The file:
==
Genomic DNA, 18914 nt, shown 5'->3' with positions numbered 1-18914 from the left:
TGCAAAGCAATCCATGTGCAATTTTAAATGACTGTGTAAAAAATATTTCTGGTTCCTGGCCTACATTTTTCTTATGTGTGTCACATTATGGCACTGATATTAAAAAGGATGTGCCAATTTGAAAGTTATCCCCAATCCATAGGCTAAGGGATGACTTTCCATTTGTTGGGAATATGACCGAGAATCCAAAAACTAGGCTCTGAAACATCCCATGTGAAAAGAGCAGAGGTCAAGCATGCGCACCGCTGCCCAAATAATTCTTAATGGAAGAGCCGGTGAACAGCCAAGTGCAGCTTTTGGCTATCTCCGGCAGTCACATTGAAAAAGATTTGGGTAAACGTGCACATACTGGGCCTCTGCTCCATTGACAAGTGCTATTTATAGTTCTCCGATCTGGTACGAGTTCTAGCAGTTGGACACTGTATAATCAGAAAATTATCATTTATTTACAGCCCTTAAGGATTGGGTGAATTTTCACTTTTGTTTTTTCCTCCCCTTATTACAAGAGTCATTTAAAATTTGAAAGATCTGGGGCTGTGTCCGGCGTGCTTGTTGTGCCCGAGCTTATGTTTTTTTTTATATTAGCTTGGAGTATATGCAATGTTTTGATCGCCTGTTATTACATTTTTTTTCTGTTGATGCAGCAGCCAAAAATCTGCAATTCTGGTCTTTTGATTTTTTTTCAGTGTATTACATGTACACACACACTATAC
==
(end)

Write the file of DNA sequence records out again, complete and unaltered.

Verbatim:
Genomic DNA, 18914 nt, shown 5'->3' with positions numbered 1-18914 from the left:
TGCAAAGCAATCCATGTGCAATTTTAAATGACTGTGTAAAAAATATTTCTGGTTCCTGGCCTACATTTTTCTTATGTGTGTCACATTATGGCACTGATATTAAAAAGGATGTGCCAATTTGAAAGTTATCCCCAATCCATAGGCTAAGGGATGACTTTCCATTTGTTGGGAATATGACCGAGAATCCAAAAACTAGGCTCTGAAACATCCCATGTGAAAAGAGCAGAGGTCAAGCATGCGCACCGCTGCCCAAATAATTCTTAATGGAAGAGCCGGTGAACAGCCAAGTGCAGCTTTTGGCTATCTCCGGCAGTCACATTGAAAAAGATTTGGGTAAACGTGCACATACTGGGCCTCTGCTCCATTGACAAGTGCTATTTATAGTTCTCCGATCTGGTACGAGTTCTAGCAGTTGGACACTGTATAATCAGAAAATTATCATTTATTTACAGCCCTTAAGGATTGGGTGAATTTTCACTTTTGTTTTTTCCTCCCCTTATTACAAGAGTCATTTAAAATTTGAAAGATCTGGGGCTGTGTCCGGCGTGCTTGTTGTGCCCGAGCTTATGTTTTTTTTTATATTAGCTTGGAGTATATGCAATGTTTTGATCGCCTGTTATTACATTTTTTTTCTGTTGATGCAGCAGCCAAAAATCTGCAATTCTGGTCTTTTGATTTTTTTTCAGTGTATTACATGTACACACACACTATAC